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Benefits of HOAs Part 4: What do homeowners really think about their associations?

April 23, 2020 on 2:30 pm | In Common Interest Community, HOA, HOA litigation, Jason Howell, Real Estate Litigation, Susan B. Tarley, Unit Owners Association | No Comments

We’ve mentioned already the abundance of news articles criticizing community associations. If these news stories are to be believed, then associations are unpopular indeed. But is it true that residents living in community associations are unhappy with their association? Research by the Community Associations Institute suggests that it is not. In fact, the research suggests that more people than ever are choosing to live in communities with associations, and the overwhelming majority of those people are happy with their association.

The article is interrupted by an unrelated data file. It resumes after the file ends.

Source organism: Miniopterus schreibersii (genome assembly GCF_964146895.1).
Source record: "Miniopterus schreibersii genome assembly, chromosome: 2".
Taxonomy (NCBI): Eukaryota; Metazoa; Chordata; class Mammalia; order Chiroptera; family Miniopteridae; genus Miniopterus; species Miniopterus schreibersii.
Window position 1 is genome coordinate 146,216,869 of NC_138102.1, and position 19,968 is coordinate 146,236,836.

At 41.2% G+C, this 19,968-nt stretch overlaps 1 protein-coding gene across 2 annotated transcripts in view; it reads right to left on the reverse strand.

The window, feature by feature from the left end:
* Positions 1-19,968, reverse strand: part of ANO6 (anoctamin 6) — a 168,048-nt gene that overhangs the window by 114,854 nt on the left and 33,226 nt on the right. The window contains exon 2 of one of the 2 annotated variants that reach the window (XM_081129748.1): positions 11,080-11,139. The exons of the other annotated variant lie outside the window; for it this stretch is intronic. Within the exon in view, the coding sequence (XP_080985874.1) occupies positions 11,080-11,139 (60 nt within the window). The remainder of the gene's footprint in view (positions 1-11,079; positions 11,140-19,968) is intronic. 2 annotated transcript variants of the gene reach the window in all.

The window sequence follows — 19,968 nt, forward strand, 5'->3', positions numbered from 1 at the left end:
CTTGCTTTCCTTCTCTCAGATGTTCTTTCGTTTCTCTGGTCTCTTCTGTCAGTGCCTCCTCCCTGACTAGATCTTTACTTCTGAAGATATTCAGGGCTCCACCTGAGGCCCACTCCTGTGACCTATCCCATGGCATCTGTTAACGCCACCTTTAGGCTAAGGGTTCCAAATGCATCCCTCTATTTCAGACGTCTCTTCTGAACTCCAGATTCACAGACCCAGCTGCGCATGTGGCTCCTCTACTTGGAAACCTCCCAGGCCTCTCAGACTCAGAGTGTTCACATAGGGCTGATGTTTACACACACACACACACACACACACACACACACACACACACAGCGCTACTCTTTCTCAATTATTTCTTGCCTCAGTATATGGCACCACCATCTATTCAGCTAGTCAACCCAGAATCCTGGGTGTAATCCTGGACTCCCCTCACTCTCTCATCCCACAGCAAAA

Statistics compiled by the Community Associations Institute show that the number of associations continues to grow. In 1970, just ten thousand communities, with a combined 2.1 million residents, were governed by associations. Today there are over 309,000 communities governed by associations. More than 62 million Americans live in associations. 1.75 million volunteers serve on community association boards, and a full 26 percent of the eligible U.S. population volunteers for an association at some point during a year, according to one estimate. That kind of service simply would not happen if associations were as widely disliked as has been portrayed.

Williamsburg Virginia Business and HOA Lawyers

Common Interest Communities

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HOAs and Management Companies – Does your contract say what you think it says?